US orders for machinery and factory goods increased in January as businesses prepped themselves for future growth. This is another positive sign that the economy is recovering. The Commerce Department said companies in the United States increased their orders for goods by 7.2 percent in January from the previous month. This was the largest increase in more than a year.
Economists see investment in capital goods as a sign of business confidence. Tax increases and the automatic spending cuts, also known as sequestration, didn’t deter businesses from ordering. The increases showed that companies continued to raise production even after the holiday season.
The report didn’t include aircraft and defense orders, which could see a large drop as the Defense Department has to cut its budget due to the sequestration. Aircraft orders dropped and it sent total factory orders to fall 2 percent in January.
The Commerce Department revised the December increase in factory orders from the initial report of 1.8 percent to 1.3 percent. Excluding the transportation equipment orders, factory orders went up 1.3 percent in January.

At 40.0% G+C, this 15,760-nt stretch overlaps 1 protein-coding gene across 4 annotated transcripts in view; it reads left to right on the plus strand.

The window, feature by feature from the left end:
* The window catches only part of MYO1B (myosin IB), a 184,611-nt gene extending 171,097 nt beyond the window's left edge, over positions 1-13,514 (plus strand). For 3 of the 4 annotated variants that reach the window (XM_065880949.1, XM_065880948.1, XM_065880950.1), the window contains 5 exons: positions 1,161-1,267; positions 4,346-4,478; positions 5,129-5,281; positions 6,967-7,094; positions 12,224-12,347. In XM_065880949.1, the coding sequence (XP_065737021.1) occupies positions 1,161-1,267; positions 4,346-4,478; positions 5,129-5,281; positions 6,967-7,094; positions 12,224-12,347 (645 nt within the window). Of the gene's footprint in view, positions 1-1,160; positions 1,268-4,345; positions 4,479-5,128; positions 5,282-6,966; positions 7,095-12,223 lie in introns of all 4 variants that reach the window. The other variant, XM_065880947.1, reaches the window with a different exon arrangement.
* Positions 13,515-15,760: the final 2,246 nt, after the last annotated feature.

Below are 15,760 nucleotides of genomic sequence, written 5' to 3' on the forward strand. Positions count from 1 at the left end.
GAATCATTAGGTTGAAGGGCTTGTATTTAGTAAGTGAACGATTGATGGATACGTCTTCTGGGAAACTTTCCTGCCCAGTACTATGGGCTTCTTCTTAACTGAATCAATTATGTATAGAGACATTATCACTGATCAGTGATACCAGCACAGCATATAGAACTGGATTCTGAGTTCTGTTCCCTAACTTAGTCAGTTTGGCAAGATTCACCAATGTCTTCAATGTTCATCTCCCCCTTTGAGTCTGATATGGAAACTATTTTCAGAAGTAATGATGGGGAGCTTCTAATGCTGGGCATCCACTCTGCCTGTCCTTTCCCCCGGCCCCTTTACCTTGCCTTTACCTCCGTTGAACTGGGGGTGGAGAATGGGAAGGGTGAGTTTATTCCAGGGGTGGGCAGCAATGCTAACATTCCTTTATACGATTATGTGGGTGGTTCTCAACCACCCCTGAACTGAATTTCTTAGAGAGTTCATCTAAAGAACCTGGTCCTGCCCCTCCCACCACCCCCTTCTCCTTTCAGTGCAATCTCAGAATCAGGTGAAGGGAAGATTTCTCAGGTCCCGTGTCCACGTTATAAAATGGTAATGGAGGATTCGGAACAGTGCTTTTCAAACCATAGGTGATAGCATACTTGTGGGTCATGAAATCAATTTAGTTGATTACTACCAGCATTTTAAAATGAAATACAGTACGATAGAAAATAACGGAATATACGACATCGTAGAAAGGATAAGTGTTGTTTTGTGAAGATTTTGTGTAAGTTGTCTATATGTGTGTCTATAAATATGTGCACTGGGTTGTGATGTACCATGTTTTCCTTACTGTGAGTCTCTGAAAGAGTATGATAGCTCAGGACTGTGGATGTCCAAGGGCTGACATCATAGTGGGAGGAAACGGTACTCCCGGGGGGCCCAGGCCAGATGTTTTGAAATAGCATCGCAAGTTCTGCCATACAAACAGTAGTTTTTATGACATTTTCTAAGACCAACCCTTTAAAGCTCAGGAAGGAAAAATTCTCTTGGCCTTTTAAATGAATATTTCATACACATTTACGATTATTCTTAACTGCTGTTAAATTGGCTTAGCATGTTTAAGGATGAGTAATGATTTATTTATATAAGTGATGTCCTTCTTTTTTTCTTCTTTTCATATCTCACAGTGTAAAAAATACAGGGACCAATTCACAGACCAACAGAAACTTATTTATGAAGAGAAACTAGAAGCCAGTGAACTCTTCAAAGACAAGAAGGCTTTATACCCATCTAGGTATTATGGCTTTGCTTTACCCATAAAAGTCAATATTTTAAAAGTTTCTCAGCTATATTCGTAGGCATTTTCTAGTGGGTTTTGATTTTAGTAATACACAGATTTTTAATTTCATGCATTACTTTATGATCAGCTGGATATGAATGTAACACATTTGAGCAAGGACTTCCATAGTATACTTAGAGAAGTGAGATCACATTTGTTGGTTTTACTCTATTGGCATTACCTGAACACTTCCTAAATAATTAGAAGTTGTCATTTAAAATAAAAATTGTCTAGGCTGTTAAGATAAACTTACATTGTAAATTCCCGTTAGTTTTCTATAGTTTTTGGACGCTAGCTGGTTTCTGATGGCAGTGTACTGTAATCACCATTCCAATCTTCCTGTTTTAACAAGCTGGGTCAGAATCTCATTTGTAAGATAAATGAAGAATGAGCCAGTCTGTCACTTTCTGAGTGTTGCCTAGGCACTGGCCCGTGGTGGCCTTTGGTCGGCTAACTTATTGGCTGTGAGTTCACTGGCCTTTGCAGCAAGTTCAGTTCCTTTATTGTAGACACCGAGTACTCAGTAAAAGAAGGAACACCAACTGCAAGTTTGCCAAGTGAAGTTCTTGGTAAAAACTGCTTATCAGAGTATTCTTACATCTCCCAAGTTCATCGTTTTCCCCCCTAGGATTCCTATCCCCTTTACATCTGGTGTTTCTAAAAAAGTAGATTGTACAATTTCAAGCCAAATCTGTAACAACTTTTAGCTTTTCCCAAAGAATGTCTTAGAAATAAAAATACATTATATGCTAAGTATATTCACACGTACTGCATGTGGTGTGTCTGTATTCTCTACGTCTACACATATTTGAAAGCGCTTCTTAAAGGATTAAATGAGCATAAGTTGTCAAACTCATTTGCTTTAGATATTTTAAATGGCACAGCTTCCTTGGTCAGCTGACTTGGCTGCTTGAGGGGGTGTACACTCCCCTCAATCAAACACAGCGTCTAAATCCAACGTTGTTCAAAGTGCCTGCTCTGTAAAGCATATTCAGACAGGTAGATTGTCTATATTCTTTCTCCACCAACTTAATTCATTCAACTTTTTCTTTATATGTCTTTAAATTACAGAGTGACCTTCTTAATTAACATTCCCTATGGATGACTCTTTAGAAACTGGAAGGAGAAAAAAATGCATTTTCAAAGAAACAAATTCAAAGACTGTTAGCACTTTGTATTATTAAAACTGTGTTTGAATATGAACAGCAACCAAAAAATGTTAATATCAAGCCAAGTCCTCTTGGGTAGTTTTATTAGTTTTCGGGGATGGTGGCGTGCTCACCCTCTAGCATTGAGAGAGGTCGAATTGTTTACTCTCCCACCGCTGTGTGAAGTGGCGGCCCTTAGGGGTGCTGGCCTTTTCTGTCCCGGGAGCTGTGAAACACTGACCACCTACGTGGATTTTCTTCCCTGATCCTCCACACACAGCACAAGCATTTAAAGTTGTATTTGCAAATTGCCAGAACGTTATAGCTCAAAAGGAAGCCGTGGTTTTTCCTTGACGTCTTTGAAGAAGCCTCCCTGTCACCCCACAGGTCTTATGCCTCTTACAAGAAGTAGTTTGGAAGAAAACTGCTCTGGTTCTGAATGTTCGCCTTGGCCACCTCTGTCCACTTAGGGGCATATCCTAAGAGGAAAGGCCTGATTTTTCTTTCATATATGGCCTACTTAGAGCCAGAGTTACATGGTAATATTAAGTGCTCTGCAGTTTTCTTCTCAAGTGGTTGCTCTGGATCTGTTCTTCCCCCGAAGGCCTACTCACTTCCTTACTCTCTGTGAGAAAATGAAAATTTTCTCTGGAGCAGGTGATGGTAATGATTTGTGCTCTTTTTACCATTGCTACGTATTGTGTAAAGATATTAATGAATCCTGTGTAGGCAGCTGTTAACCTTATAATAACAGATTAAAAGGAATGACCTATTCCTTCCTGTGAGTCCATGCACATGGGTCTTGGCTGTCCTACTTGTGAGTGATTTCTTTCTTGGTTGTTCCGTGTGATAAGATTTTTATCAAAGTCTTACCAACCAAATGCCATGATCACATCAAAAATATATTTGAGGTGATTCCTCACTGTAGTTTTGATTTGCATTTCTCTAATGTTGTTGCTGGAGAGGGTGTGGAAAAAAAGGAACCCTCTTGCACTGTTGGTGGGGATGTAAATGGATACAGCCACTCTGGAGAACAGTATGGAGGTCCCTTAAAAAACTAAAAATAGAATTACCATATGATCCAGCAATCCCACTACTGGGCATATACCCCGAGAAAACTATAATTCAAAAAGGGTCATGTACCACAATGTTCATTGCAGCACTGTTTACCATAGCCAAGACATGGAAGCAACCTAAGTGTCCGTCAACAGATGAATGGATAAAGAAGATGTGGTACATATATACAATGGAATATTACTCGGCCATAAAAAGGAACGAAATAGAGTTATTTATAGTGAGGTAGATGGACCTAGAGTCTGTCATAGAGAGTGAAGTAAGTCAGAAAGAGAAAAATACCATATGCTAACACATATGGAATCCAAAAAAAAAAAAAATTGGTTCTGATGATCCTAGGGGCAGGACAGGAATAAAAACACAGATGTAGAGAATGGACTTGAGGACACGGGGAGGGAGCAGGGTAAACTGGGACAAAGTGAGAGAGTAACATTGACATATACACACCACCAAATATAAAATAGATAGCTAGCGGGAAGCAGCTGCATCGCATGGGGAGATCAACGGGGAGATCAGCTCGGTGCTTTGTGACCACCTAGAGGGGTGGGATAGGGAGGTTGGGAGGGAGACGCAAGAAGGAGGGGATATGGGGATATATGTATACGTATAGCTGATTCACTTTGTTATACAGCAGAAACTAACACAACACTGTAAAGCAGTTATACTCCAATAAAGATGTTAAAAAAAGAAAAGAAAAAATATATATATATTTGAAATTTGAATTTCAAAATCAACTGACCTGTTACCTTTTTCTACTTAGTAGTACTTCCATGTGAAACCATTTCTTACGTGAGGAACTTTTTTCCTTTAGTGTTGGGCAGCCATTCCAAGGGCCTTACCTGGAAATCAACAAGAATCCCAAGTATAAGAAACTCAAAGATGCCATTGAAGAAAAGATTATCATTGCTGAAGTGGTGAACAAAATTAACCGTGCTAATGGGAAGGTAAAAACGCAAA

Orders for boats and ships dropped 74.3 percent while defense aircraft orders plunged 63.8 percent. Nondefense aircraft orders also fell 34 percent. The backlog of unfilled orders dropped 0.2 percent after an increase in December of 0.7 percent.
Total factory orders went up 1.2 percent compared to January 2012. It was an indicator of the continuous momentum in the manufacturing industry even if the rate is slow. Continuous growth is needed if manufacturers want to keep production levels steady even if the demand is unsteady.
Analysts are still looking on how consumers will adjust to the higher taxes in the long run. There are some positive signs for the economy, such as the resurgence of the stock market, improving housing market, and the large gains in the job markets. These could lessen the consequences of the smaller paychecks and automatic spending cuts.